What this story teaches us, then, today, is not about punishment but about the wrongness of superfluous blame; the importance of treating others fairly because we all make mistakes and we all do stupid things. 
But then this leads to another question, about what it means to 'treat someone fairly'. What should the definition of fair be? When is enough punishment enough? And should we be considering other methods to rehabilitate those who have done wrong rather than straight-out damning or forgiving them?(Consider the death penalty, China's "reeducation through labour" program, therapy, rehab)
I'll talk about that another day. This Bible story is at least interesting as a concept, and also as a thought experiment on how we interpret different sayings and how these interpretations change(or not.)

A quote from "Life Class" by Pat Barker

"He seemed to insinuate himself into the room...Tonks was a dark planet whose presence could be deduced only by a deviation in the orbit of other bodies."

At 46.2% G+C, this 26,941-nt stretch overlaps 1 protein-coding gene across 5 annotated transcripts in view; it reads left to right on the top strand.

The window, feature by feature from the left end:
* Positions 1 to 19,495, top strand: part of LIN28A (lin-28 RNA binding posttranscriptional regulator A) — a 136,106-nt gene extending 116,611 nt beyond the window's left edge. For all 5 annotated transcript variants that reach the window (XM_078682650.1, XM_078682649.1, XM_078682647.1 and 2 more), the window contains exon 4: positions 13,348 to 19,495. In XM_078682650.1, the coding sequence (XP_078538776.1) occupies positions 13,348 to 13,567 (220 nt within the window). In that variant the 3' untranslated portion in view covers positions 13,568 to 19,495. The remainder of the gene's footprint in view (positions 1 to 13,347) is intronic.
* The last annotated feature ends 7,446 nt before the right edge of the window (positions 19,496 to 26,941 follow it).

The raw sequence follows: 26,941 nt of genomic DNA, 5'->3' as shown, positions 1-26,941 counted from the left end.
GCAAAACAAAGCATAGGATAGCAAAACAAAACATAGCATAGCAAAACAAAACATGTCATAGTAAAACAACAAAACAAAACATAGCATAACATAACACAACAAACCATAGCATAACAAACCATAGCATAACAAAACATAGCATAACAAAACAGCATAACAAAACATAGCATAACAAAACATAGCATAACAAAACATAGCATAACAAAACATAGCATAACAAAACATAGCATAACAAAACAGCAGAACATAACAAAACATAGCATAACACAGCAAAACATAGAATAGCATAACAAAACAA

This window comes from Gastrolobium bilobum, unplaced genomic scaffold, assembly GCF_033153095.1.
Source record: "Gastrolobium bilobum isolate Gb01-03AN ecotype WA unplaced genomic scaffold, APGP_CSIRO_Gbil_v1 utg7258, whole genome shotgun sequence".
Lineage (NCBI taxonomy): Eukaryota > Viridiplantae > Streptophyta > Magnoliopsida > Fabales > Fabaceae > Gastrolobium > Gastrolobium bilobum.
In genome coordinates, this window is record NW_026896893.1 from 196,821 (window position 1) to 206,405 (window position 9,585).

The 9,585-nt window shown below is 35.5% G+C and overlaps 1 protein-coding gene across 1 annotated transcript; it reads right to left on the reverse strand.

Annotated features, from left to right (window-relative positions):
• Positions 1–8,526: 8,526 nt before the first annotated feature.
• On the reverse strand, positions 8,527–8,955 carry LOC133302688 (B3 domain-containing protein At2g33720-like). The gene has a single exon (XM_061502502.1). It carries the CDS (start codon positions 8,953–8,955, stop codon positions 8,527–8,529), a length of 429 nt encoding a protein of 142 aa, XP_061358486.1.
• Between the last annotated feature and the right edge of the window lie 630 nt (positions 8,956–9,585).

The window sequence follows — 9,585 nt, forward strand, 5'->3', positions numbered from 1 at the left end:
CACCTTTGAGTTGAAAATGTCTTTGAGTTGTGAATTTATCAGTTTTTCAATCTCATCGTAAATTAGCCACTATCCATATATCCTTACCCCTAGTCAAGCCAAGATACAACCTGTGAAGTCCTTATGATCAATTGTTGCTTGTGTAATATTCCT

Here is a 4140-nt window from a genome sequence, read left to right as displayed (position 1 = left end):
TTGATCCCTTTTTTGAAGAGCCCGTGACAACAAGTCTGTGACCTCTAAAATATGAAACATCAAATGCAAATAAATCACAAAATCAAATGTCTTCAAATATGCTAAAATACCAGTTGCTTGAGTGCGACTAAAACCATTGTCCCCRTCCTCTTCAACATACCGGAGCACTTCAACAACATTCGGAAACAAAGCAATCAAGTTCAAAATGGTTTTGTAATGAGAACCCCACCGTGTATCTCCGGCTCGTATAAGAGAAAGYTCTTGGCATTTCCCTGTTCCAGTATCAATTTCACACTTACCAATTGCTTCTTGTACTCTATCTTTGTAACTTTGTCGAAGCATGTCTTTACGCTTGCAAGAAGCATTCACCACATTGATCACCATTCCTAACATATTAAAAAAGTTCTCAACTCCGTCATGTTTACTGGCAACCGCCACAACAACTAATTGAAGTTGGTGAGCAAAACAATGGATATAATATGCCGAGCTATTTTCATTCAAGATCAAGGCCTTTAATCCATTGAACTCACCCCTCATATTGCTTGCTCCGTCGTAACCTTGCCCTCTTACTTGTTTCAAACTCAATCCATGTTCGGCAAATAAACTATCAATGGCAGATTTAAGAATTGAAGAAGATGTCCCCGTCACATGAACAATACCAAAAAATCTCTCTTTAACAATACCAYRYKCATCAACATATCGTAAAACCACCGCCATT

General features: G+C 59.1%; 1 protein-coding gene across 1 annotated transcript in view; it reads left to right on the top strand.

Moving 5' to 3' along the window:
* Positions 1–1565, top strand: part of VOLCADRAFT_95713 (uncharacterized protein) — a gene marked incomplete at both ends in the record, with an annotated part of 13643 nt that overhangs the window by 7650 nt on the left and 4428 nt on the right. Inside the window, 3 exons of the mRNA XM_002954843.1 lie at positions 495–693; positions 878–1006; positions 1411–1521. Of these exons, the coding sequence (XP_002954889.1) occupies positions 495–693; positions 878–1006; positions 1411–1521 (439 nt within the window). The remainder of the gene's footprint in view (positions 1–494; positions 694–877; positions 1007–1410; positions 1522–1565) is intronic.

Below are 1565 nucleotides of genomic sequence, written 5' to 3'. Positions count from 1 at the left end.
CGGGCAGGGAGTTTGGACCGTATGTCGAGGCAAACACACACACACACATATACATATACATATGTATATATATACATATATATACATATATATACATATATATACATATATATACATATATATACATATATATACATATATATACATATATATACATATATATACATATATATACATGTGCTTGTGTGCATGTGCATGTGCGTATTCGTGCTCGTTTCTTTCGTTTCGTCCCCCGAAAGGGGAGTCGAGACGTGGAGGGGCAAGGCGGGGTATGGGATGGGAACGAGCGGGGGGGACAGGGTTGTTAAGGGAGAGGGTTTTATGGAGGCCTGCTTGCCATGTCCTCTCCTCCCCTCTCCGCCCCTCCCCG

This is from Life Class by Pat Barker. It is about art students at the De Slade art school before and during the first World War. Tonks is a rather critical art professor who has just come into the student's life class to look at their work.
I just love the use of the word 'insinuate'. It captures Tonks' character so well.
You can read the first few pages of the book here.

On Britain and the European Union

The EU seems to be a big deal now, or something.
Recently I changed my opinion on what we should do about the EU.
I completely agreed with the Euro-sceptics ; if they don't agree to our proposals, we walk.
Freedom from the EU seemed great, as did the independence.